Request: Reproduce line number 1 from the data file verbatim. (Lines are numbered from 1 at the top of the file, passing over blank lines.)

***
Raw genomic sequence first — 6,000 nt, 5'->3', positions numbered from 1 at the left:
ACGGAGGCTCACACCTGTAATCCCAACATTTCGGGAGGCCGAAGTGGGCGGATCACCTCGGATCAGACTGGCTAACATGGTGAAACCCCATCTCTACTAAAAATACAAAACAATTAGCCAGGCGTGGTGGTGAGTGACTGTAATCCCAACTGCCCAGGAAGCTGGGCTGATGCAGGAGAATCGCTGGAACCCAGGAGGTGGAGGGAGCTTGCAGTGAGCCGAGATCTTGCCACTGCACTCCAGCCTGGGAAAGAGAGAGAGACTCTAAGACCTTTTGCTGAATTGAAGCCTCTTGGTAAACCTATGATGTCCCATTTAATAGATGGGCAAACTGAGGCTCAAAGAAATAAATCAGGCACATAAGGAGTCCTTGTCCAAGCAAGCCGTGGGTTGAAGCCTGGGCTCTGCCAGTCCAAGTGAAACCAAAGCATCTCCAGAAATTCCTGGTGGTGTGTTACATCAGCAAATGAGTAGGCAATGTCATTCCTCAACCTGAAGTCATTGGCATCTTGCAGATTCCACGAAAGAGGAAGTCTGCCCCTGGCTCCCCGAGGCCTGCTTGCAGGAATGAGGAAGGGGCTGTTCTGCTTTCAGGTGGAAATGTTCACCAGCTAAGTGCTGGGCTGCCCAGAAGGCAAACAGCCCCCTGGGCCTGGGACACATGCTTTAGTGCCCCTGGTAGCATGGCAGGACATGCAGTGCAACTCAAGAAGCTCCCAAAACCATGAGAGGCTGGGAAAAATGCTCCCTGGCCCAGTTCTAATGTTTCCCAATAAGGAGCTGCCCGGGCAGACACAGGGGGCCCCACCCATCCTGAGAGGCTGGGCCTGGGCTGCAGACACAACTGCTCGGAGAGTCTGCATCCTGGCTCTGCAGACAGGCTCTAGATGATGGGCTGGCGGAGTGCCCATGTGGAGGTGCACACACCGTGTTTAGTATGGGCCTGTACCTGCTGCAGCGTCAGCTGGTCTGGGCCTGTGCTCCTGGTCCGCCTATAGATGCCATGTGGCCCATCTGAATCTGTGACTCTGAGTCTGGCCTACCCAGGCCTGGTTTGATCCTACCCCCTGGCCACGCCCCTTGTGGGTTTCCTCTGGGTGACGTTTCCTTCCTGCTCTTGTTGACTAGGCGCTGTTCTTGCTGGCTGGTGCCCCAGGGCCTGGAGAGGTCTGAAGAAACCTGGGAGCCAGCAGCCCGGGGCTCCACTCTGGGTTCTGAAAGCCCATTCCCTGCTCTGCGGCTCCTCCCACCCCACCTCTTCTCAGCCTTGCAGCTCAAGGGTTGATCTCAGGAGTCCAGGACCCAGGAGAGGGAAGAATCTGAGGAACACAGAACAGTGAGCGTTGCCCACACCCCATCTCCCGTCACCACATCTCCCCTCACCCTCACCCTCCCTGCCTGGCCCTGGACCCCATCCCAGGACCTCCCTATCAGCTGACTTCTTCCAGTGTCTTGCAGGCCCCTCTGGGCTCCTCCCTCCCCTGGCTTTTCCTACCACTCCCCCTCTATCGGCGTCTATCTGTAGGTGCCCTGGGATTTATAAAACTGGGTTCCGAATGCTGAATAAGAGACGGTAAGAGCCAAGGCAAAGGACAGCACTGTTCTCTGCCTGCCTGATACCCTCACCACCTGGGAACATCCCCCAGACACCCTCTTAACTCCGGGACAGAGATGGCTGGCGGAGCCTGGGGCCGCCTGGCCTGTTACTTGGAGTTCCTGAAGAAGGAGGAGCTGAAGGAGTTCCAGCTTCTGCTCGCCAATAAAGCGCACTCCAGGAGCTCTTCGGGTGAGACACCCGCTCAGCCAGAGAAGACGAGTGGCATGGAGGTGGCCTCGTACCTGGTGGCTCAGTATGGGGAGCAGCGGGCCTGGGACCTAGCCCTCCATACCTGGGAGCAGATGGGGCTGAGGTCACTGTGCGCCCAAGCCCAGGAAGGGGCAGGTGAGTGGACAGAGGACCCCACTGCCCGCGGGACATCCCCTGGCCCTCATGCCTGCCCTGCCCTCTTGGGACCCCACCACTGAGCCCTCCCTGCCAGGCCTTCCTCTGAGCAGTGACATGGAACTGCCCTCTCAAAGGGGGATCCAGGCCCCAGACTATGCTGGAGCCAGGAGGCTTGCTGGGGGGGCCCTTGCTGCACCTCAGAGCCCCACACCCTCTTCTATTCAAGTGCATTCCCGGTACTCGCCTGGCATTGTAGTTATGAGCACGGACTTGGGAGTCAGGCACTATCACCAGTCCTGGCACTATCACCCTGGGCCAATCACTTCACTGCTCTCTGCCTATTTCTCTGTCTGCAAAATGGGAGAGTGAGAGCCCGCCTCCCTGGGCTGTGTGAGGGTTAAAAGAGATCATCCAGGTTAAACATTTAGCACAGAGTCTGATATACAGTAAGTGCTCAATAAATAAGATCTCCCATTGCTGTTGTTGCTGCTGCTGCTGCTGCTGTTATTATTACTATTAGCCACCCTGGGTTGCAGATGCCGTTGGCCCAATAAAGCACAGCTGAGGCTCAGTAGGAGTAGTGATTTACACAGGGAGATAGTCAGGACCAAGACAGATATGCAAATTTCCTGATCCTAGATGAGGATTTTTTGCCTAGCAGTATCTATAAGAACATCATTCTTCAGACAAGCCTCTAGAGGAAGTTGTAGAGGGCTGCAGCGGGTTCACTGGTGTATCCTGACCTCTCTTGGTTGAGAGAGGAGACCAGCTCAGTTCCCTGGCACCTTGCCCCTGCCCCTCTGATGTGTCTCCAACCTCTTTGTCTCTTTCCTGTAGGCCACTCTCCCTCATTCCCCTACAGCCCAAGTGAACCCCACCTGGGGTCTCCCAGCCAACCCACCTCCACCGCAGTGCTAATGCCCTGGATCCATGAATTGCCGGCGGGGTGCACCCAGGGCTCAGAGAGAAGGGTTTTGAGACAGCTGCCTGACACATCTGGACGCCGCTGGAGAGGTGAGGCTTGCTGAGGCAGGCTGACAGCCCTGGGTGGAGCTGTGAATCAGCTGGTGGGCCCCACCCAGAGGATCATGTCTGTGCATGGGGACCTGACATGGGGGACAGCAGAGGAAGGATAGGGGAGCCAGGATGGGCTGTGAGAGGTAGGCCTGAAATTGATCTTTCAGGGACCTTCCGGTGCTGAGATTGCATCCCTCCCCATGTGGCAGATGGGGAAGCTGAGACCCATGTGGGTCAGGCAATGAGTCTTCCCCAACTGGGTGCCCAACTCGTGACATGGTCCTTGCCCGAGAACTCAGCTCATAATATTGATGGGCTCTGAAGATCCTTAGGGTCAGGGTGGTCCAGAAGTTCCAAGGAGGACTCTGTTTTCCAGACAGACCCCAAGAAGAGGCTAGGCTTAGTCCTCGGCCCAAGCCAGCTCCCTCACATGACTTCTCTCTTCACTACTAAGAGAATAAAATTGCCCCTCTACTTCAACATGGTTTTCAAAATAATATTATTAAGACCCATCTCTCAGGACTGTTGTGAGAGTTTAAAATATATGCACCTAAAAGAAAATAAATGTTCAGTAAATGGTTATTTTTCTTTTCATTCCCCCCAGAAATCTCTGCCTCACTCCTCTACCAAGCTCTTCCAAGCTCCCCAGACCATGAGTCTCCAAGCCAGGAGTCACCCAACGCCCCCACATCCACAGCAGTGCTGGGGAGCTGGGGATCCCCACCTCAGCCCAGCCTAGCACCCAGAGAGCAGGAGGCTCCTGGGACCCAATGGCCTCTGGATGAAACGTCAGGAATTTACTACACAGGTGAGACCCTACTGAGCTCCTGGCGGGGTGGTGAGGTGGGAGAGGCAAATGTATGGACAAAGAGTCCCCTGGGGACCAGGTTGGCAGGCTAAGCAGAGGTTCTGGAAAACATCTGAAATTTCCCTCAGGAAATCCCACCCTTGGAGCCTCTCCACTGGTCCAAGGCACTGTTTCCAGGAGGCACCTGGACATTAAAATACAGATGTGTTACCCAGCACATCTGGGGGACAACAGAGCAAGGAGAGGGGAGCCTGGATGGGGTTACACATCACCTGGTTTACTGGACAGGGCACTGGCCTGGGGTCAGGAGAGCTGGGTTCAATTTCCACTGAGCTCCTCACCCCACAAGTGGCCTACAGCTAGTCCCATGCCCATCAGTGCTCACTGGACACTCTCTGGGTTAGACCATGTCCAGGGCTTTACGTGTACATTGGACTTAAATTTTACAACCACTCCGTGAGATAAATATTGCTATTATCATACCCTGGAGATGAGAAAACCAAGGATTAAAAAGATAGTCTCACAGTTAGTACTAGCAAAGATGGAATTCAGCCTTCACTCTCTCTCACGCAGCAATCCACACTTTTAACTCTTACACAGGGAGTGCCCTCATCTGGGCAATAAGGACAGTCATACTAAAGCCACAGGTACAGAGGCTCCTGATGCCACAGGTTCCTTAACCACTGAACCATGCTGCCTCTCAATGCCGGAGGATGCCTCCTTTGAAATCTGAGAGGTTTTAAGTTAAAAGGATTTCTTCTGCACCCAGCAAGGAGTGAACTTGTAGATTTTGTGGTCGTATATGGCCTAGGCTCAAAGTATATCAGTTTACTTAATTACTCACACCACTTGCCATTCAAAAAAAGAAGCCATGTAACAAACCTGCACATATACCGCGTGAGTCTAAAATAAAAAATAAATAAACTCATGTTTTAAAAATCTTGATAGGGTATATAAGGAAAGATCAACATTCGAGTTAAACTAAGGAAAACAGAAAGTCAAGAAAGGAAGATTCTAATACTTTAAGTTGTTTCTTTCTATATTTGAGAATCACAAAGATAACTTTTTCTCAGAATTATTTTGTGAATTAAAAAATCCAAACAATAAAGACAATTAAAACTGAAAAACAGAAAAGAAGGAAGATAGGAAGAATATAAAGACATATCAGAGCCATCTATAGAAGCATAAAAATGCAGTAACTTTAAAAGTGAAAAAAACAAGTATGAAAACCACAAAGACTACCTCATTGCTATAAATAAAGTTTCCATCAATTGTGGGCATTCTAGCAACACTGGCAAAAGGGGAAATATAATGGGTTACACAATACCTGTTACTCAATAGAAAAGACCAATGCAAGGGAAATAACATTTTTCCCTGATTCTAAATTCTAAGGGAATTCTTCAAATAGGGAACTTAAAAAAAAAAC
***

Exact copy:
Raw genomic sequence first — 6,000 nt, 5'->3', positions numbered from 1 at the left: